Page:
Make up your own mindsBMJ 2005; 330 doi: https://doi.org/10.1136/bmj.330.7505.0-g (Published 16 June 2005) Cite this as: BMJ 2005;330:0-g
- Fiona Godlee, editor ()
Hands up if you are over 50 and take an aspirin a day, or if you advise your older patients and friends to do this. It may seem a harmless and effective precaution against potentially devastating vascular events. But do the benefits outweigh the risks? Should it be offered as primary prevention to everyone over 50, or just to those at increased risk?
This week, two commentators explore the evidence for and against aspirin for everyone over 50 (pp 1440,1442). In favour of such a policy, Peter Elwood and colleagues argue that about 80% of men and 50% of women in the United Kingdom aged 50 or older are already deemed to be at increased risk—defined as being at a 3% or greater risk of having a vascular event (myocardial infarction or stroke) in the next five years. Current practice is to target these people for primary prevention, but efforts to identify and engage them have proved unsuccessful. Elwood also argues that the risks of serious harm from low dose aspirin in people without contraindications are small, and the benefits include, as well as protection from vascular events, the possibility (not yet proved in randomised controlled trials) of protection against cancer and dementia.
Against this, Colin Baigent says that the expected benefits among unselected people younger than 60 do not exceed the expected risk of major gastrointestinal bleed, while for older people the benefits are uncertain and the risks too high. We should, he says, await the results of further large randomised controlled trials before putting people unnecessarily at risk.
How much of this decision can be handed over to patients? All of it, argues Elwood. Doctors, he says, should not be asked to predict the risk of bleeding in people who don't have obvious contraindications. Faced with such a request from patients, they will tend to advise against treatment as being the safest option in terms of liability. “The general public should be well informed and the final decision should lie with each person.”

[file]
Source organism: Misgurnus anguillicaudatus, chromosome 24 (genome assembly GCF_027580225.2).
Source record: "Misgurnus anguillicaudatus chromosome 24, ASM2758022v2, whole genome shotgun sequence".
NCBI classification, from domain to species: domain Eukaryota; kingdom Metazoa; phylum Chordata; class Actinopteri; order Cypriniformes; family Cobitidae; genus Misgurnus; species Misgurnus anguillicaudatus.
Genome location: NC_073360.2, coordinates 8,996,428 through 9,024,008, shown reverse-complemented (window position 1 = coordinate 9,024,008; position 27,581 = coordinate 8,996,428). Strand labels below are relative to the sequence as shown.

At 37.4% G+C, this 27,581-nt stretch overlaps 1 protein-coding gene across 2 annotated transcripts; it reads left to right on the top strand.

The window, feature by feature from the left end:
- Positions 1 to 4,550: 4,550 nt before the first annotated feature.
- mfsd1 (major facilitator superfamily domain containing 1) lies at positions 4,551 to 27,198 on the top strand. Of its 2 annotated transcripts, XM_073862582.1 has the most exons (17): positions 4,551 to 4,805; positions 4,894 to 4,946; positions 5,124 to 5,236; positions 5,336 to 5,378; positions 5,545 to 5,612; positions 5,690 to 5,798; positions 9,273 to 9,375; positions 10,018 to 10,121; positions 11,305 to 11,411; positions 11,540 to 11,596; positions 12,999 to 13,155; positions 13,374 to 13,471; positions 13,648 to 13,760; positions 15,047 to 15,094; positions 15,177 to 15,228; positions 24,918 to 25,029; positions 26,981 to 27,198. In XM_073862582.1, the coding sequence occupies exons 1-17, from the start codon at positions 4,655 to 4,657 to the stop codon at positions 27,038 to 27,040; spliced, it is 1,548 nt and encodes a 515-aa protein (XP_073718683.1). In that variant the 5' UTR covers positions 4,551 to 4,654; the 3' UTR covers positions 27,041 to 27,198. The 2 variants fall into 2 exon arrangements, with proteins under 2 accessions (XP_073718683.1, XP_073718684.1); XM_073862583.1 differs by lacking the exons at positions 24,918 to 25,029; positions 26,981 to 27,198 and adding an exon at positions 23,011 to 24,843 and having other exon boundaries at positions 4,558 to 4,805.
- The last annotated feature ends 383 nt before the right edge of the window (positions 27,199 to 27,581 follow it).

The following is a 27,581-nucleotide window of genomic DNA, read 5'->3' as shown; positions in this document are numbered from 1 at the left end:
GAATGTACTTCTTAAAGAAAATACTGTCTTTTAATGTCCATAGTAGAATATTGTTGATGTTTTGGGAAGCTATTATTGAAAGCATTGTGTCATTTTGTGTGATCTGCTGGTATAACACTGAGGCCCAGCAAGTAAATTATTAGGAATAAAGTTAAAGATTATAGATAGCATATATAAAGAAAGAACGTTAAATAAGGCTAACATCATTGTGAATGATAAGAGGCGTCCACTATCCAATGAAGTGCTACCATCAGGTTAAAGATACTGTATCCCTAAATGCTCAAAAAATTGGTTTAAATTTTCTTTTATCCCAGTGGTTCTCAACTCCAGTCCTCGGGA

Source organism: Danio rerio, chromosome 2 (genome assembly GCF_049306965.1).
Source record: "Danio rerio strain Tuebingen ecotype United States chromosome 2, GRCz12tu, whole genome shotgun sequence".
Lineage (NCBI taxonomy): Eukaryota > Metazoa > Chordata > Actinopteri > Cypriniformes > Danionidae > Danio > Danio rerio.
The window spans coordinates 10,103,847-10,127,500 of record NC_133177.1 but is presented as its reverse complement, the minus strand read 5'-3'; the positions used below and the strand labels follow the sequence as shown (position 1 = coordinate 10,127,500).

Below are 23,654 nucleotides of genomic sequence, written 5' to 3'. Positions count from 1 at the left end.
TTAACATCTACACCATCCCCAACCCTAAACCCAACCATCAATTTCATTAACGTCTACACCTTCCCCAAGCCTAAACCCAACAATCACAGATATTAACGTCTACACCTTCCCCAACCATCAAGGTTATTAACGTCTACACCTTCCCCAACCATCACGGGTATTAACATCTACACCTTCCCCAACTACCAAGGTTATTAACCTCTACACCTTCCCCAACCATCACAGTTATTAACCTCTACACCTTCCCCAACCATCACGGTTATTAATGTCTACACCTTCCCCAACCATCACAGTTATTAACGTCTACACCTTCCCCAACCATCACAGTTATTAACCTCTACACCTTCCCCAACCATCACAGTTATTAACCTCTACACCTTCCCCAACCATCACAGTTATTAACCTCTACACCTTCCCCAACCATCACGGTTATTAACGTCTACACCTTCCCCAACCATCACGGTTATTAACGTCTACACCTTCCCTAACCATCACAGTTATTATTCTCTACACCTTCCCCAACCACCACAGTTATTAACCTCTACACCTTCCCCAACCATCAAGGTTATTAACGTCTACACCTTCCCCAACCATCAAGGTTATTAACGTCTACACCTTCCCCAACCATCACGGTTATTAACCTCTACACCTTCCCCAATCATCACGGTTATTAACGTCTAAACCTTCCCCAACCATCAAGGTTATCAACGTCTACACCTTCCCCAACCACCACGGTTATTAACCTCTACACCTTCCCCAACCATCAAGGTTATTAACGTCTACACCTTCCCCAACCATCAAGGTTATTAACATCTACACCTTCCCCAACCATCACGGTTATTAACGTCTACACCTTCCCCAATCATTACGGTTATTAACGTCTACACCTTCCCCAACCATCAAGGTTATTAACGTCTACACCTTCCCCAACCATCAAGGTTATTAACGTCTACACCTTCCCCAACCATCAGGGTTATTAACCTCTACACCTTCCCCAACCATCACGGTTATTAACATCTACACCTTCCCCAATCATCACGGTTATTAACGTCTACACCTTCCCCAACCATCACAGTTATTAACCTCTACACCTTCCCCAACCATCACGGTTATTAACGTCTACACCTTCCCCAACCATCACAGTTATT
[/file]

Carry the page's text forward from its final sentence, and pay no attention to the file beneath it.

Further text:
But as this BMJ debate shows, the evidence on the risks is complex and open to interpretation. Is it sufficient simply to add up the expected number of vascular events and major bleeds when such events are likely to impact differently on people's lives? I'm afraid that, like your patients, you will have to make up your own minds.
We can, however, give you definitive news on another approach to primary prevention—the polymeal. Last Christmas, Franco and colleagues presented an evidence based menu that they estimated could reduce cardiovascular disease by more than 75% (BMJ 2004;329: 1447-50). A BMJ competition to find the best recipe for such a polymeal has now, with the help of celebrity chef Raymond Blanc, come up with a winner. The winning recipe, including all the necessary elements of wine, fish, dark chocolate, fruits, vegetables, garlic, and almonds, is published this week (p 1422). We will be asking our editorial board, some of whom are over 50, to sample it. Randomised trials will follow.
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